How and when to change your insulin dose
You need to learn how to change insulin doses on your own.
Insulin doses need to be raised or lowered:
- Throughout life as you grow
- For different activities
- For foods that may affect your blood sugar differently
- When you are sick
The information on the following pages may be hard to learn. Learning to change insulin doses can take time. It is important to learn this because changing insulin doses at home when needed and between diabetes appointments will help to control your blood sugar.
It is better to prevent high blood sugars than to chase them with extra insulin at the time of the high. It is better to prevent low blood sugars than to chase them with extra quick-acting carbohydrate.
Your certified diabetes educator (CDE) will teach you how to change your insulin doses to prevent high or low blood sugar. We will help you by phone or email for several months after you find out you have diabetes. After you learn to change insulin doses without our help, we are still here to help you when you need.
Before you learn how to change insulin doses, you will need to:
Know the action of both your long-acting and rapid-acting insulins:
- When insulin starts to work
- When insulin peaks
- When insulin is done working
Learning about when insulin works will help you know which insulin dose to change.
Know your target range for blood sugar.
- Blood sugar target range before meals: 70 to 150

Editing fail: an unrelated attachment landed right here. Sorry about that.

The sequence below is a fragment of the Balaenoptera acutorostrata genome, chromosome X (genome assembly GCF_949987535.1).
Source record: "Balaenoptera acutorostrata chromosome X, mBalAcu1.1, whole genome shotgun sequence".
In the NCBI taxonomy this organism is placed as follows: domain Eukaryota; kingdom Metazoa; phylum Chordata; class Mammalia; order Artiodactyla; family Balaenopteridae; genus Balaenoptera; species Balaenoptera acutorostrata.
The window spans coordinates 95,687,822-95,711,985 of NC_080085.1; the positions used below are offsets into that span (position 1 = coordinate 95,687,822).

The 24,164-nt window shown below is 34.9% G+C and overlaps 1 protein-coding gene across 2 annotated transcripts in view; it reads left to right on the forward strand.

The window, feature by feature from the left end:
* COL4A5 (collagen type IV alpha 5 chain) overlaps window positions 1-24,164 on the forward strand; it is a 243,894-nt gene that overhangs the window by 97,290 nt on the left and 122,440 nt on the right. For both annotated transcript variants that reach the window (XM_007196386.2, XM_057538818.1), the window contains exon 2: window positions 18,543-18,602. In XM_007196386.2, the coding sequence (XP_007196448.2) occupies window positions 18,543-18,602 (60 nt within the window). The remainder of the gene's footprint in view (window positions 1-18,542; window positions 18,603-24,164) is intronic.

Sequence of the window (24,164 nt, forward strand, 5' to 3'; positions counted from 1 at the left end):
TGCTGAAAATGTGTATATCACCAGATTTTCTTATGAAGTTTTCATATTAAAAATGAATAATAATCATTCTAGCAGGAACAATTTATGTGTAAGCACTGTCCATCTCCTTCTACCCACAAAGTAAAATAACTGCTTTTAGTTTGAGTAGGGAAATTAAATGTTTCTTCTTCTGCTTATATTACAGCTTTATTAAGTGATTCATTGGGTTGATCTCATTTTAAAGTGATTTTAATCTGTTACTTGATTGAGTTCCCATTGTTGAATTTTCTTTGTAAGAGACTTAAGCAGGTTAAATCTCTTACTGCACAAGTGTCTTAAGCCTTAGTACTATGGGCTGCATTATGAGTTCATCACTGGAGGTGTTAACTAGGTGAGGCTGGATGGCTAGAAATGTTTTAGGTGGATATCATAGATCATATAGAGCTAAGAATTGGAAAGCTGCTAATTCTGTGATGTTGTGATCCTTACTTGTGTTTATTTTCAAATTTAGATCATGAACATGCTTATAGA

- Blood sugar target range at bedtime and during the night: 90 to 150
Try to get half of your blood sugars in the target range. It is okay to have 2 to 4 low blood sugars in a week.
The rest of your blood sugars may be higher than the target range.
Know what causes high blood sugar:
- Eating too much carbohydrate or too much quick-acting carbohydrate
- Not enough activity
- Insulin may need to be increased
- Forgetting to take insulin
- Illness or infections
- Injury or surgery
Know what causes low blood sugar:
- Taking too much insulin
- Not eating enough carbohydrate after taking insulin
- Getting more activity than normal
- Drinking alcohol
Know that when you check your blood sugar, the number tells us how well your last dose of insulin worked.
For example, meal rapid-acting insulin peaks in 1 to 2 hours and lasts 3 to 4 hours. Your blood sugar taken 2 hours after the meal tells us how well the peak of the insulin covered the peak of the blood sugar after you ate. Your blood sugar taken before the next meal tells us how well the insulin worked during the time your carbohydrate was breaking down.
Know to look down each column on the blood sugar log to see if there is a pattern of high blood sugar or a pattern of low blood sugar.
There are 6 columns:
- Before breakfast
- 2 hours after breakfast
- Before lunch
- 2 to 3 hours after lunch
- Before supper
- 2 to 3 hours after supper before the bedtime snack
Know a pattern of high blood sugar is when blood sugars are over the target range of 150 for 3 days in a row when you look down the column.